The shrinktech Tool


Non-shrinkability of timed automata can be due either to the disappearance of a finite behaviour, or that of an infinite behaviour. We illustrate the first kind of non-shrinkability here; the user guide contains an example to the second one.

Let us describe a simple system that is not shrinkable. We consider the timed automaton A of the figure below. The system has to give a feedback (fb) at least every 2 time units, through the self-loop on ℓ0. At any time, it can receive a message m, which it can transfer to another system after a delay of at least 1 and at most 2. In fact, let us assume that the target system only listens between this time interval. If the message is sent too early or too late, it will be lost. In addition, while the system is in the state ℓ1 preparing for transferring the message, it can decide to send the message to a buffer by realizing the btransfer action as long as x≤ 1. The sytem may also receive a dupplicate (m′) of the message while 1≤ x≤ 2.

A good implementation must only transfer the message when x ∈ [1+δ, 2− δ] for a safe δ>0, and should always give the feedback when y≤ 2− δ. Hence it makes sense to do shrinkability analysis on this system to check whether any significant behaviour is lost under shrinking.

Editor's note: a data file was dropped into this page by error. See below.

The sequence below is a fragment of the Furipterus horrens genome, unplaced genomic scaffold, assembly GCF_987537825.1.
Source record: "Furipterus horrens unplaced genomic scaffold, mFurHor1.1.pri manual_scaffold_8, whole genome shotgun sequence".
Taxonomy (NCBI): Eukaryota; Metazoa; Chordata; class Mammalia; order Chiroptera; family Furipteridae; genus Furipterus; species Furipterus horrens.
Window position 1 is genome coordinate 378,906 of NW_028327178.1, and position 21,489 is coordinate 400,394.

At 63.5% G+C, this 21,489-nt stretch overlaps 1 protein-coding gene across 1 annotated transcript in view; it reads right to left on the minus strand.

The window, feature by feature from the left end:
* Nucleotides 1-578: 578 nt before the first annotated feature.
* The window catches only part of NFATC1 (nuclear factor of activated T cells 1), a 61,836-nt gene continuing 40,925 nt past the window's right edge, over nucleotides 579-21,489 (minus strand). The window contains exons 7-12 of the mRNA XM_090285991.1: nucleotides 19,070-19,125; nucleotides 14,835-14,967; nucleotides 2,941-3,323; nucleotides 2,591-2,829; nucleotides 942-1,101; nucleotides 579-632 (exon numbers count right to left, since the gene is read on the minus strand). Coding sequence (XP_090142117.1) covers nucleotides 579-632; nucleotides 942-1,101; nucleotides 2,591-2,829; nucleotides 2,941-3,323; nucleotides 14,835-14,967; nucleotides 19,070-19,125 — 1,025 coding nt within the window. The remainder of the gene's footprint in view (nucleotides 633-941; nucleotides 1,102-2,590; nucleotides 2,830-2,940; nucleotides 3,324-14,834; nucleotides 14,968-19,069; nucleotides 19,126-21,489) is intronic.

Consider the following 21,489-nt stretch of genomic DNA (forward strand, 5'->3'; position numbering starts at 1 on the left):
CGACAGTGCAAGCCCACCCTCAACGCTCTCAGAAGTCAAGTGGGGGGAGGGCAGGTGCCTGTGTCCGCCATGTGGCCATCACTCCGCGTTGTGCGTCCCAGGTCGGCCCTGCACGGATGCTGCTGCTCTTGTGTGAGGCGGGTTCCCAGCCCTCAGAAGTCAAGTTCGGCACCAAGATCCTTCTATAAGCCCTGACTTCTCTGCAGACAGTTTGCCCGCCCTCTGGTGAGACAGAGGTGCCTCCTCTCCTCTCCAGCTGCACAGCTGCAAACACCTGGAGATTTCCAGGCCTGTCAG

To simplify the discussion, we will only concentrate on a simple behaviour of 2, and summarize it as the timed automaton in the figure below. This timed automaton consists of the unfolding of the above one for two transitions from ℓ1. By investigating the state space of 2, one can see that it contains a branching: at ℓ1, both btransfer and transfer actions are available. The state space is illustrated in the figure below. On the other hand, under any shrinking, the branching btransfer and transfer is disabled (the right of the figure). This means that a controller that waits for the repetition of the message before making the decision between btransfer and transfer is not robust. Therefore, the timed automaton is not shrinkable w.r.t. its own time-abstract behaviour. Note however that the shrunk automaton does contain the behaviours m·m′· transfer and m·m′· btransfer so if the branching is not important, one can eliminate the branching in the time-abstract bisimulation quotient and prove shrinkability w.r.t. this smaller finite automaton.

The figure on left illustrates the behaviour in the original timed automaton, while on the right, the behaviour of the shrunk automaton is given. The red area is the guard of btransfer, while the blue area is the guard of transfer. The thick black segment is a set of states reachable after the action m′. From this set, both actions transfer and btransfer are available in the original timed automaton, while the latter is disabled in the shrunk automaton. Hence, the branching disappears under any shrinking.

Shrinktech main page

About LSV